JAMES ATKINSON: Now I did see that you, you launched Sawford Distillery, but I didn’t really know much about what, what that distillery was all about. Is that going to continue on under the Sawford brand?
JANE OVEREEM: No so now we’ve changed the name to Overeem Distillery. It was never the plan to buy Overeem Distillery. This was only seven months ago. So Mark and I, we registered Sawford Distillery. In which we worked hard producing single malt whisky, a recipe very similar to Overeem, I guess you could say. And then yeah, two and a half years into production at Sawford Distillery we were approached to buy Overeem. So we’ve changed the Sawford Distillery company name now to Overeem Distillery.
JAMES ATKINSON: And does that sort of mean that having bought the Overeem brand back under your control, that you’ve already got these existing stocks of whisky that you can basically release as Overeem whiskies?
JANE OVEREEM: Yeah, that’s right. Yep, so all of that stock was due to be released middle of 2022. We’re still a little undecided as to whether we’ll release something different to Overeem, I guess under the Sawford brand. We’ll wait and see. That, that’s something we need to give a bit more thought.
Australian Whisky Holdings Hobart
JAMES ATKINSON: What was the circumstances under which you were approached? I did actually interview Geoff Bainbridge from Australian Whisky Holdings. Which is now of course Lark Distilling company. And sort of heard his side of the story of why they decided that maybe Overeem would be best in family hands. But what were the circumstances from your perspective?
JANE OVEREEM: Oh look, we were just really pleased that they’d made that decision. That it was better to go back to the family, so that they could really focus on Lark. And for us when they approached us we just, I mean yeah I could say it was a no brainer. We were so excited, we just thought you know we, this is definitely the way we want to go. We had no hesitations when we were approached. And yeah, we just went for it. We had yeah, very easy sort of heads of agreement in order back in December. And then from yeah, say January to now we just, we’re working out logistics and, and yeah. They were excellent to deal with Australian Whisky Holdings, I must say. It was, it was very easy and yeah, the whole settlement process was very straightforward.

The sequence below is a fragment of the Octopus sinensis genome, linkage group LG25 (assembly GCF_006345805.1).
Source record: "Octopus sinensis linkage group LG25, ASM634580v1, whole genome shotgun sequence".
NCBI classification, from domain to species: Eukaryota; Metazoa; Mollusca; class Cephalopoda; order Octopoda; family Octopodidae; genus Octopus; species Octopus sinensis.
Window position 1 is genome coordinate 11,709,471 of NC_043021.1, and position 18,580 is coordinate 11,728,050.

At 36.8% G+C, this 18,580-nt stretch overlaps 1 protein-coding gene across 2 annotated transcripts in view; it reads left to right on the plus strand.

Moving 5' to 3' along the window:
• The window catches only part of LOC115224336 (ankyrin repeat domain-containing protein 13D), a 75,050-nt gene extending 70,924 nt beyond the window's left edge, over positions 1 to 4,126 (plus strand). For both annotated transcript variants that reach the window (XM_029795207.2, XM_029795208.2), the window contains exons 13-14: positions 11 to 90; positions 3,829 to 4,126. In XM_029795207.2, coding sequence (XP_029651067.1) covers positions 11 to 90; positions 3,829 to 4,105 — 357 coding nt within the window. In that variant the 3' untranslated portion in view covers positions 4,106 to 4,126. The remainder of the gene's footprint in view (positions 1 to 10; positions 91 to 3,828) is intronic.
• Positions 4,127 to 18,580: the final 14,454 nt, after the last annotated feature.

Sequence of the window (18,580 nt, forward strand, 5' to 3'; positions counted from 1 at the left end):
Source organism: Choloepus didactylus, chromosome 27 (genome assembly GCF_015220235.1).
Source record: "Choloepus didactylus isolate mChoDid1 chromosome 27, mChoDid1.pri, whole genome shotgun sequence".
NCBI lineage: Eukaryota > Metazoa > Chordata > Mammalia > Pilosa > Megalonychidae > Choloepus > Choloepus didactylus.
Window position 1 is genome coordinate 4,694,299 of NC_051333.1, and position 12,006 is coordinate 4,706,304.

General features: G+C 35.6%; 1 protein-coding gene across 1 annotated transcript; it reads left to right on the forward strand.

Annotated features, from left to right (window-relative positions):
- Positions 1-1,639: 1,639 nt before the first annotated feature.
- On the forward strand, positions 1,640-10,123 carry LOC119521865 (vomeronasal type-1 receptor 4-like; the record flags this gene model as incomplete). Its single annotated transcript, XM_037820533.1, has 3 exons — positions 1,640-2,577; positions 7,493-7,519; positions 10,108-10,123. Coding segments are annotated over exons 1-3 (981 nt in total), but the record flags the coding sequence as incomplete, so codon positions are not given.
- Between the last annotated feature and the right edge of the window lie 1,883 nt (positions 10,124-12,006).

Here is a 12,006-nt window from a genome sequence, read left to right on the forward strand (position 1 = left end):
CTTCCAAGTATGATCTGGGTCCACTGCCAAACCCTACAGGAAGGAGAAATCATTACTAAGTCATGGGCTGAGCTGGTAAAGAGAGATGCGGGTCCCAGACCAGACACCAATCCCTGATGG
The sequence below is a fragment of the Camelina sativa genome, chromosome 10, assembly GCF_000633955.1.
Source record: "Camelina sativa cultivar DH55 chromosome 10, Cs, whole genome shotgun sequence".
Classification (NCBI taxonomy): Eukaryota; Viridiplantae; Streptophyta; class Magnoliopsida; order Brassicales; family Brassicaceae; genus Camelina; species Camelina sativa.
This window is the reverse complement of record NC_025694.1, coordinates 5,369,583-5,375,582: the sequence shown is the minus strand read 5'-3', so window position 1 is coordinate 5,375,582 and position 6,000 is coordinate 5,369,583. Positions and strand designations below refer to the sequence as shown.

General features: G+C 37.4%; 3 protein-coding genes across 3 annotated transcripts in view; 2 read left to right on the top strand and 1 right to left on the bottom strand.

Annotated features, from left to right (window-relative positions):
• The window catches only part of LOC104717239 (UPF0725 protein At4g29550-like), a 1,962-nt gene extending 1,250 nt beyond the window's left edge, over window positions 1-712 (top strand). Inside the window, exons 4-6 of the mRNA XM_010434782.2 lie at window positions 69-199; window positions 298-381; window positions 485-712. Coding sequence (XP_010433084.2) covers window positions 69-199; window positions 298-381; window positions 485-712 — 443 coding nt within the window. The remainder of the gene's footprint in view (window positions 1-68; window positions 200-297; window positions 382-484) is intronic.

JAMES ATKINSON: What are your plans for the brand?
JANE OVEREEM: For Overeem yeah, we’ve got lots of plans. And that’s, that’s what Mark and I have been working on for the last six months. Sort of reviewing where we want to take Overeem into the future. I guess the initial plans that we have for Overeem right now is to just get to know our customers again. It’s been you know, six years since I was selling Overeem. So I really just want to get to know who our customers are, where it’s selling, who it’s selling to. And really yeah maintain or sustain these relationships once again. So that’s the initial plan. Long term plans, we’d love to, once we’re sorted out and we’re comfortable with where it’s at in Australia, we do really want to look international and where we can start placing Overeem and, and build relationships overseas.